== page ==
The district court held that the written contract between David and Mississippi truly expressed the intention of the parties and showed that David intended to transfer to Mississippi not only his 1000 shares of stock in Mud, but also his option to purchase Milwhite's shares, which option he had held for less than six months, and David's own covenant not to compete. The district court further held that the total consideration for the contract must be allocated to its component parts, that a part of the consideration was paid to David for the assignment of his option to purchase Milwhite's stock, and a part for David's covenant not to compete. The court further held that David had failed to offer any credible evidence that the tax was erroneously assessed or the correct amount of the tax due as a refund.
After a careful reading and study of the record, we do not find any material errors in the findings of fact made by the district court.
The district court declined to admit in evidence the Internal Revenue Service Agent's explanatory report delivered to the taxpayers as an explanation of the deficiency assessment, but nonetheless permitted the plaintiffs to show:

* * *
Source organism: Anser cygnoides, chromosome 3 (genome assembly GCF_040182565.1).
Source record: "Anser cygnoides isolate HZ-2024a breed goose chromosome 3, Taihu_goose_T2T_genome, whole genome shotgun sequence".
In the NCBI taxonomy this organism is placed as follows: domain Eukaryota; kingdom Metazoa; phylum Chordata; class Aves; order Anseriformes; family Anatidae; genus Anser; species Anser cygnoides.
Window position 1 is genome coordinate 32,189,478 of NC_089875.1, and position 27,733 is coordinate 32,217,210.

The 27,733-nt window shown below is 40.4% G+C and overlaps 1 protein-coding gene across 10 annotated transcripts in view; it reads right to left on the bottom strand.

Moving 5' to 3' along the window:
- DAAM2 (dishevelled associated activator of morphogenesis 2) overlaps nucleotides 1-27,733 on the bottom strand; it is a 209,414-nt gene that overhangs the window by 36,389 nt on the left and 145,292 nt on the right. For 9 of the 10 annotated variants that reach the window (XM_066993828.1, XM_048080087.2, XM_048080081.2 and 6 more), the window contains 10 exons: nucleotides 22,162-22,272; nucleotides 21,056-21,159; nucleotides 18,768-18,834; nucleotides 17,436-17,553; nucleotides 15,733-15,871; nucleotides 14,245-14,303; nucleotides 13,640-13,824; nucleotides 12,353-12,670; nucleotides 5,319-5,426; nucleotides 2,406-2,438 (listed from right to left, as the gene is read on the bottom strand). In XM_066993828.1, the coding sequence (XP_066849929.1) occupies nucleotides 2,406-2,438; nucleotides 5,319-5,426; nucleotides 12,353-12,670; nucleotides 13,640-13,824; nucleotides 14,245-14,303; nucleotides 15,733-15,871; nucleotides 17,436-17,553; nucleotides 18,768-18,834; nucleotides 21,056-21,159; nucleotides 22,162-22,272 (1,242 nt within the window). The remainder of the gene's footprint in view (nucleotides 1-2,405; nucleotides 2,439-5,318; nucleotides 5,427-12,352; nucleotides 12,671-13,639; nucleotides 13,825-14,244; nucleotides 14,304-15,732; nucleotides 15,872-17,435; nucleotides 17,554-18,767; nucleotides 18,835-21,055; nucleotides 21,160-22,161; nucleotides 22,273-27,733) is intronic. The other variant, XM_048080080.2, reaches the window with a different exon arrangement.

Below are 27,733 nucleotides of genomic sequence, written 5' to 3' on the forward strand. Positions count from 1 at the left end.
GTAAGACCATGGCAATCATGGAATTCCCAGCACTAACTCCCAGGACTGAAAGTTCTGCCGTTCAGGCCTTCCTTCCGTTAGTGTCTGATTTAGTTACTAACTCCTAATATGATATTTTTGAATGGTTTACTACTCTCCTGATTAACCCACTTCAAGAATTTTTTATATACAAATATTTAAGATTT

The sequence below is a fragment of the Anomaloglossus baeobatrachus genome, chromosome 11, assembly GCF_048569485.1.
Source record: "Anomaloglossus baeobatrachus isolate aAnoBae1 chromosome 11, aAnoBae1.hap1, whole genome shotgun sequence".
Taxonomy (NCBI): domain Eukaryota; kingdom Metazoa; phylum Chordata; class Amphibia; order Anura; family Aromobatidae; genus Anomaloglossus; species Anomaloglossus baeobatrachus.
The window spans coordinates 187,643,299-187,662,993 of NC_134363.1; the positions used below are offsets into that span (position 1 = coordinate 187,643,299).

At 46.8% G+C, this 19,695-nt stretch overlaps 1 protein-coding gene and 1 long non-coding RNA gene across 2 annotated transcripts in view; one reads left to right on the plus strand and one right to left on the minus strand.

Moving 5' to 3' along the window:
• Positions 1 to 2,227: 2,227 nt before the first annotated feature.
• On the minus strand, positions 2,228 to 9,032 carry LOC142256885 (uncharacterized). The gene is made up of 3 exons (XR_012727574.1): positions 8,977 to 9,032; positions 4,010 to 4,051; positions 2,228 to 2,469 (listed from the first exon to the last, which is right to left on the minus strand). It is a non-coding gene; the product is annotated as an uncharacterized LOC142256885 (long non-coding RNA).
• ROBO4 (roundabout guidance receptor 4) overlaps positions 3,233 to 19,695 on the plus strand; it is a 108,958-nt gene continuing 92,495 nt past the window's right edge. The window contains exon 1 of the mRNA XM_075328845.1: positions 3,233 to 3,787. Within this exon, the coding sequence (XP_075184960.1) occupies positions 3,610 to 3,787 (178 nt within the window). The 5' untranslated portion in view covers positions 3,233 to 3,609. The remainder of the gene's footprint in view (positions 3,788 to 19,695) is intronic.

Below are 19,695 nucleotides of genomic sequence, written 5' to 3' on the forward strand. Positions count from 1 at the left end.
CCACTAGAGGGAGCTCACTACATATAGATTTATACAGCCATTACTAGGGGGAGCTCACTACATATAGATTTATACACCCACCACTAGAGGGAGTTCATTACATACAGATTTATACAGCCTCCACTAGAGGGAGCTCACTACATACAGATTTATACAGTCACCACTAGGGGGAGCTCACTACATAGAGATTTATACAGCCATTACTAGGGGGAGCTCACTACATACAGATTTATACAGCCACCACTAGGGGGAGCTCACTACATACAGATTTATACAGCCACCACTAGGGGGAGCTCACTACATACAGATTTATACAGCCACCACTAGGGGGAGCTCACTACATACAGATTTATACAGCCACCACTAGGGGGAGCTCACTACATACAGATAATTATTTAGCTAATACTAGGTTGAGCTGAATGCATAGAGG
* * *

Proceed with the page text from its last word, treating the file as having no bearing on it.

'Q. What contention did he make, Mr. Robinson?
'A. The contention made by the agent was that $125,000 should be allocated, based upon the sale of the option, and it should be a short term capital gain because based upon his statement the instrument of December 2nd had not been in existence for more than six months.'
With that explanation in the record, there would appear to be no prejudice from the exclusion of the Agent's report.
No explanation was offered to the district court of the claimed materiality of the report except that the agent did not make the point that a portion of the consideration should be allocated to the covenant not to compete. It is now urged that, since the theory that the taxpayers derived ordinary income from a covenant not to compete was not relied on in the deficiency notice, the defendant had the burden of proving the facts to support that theory.4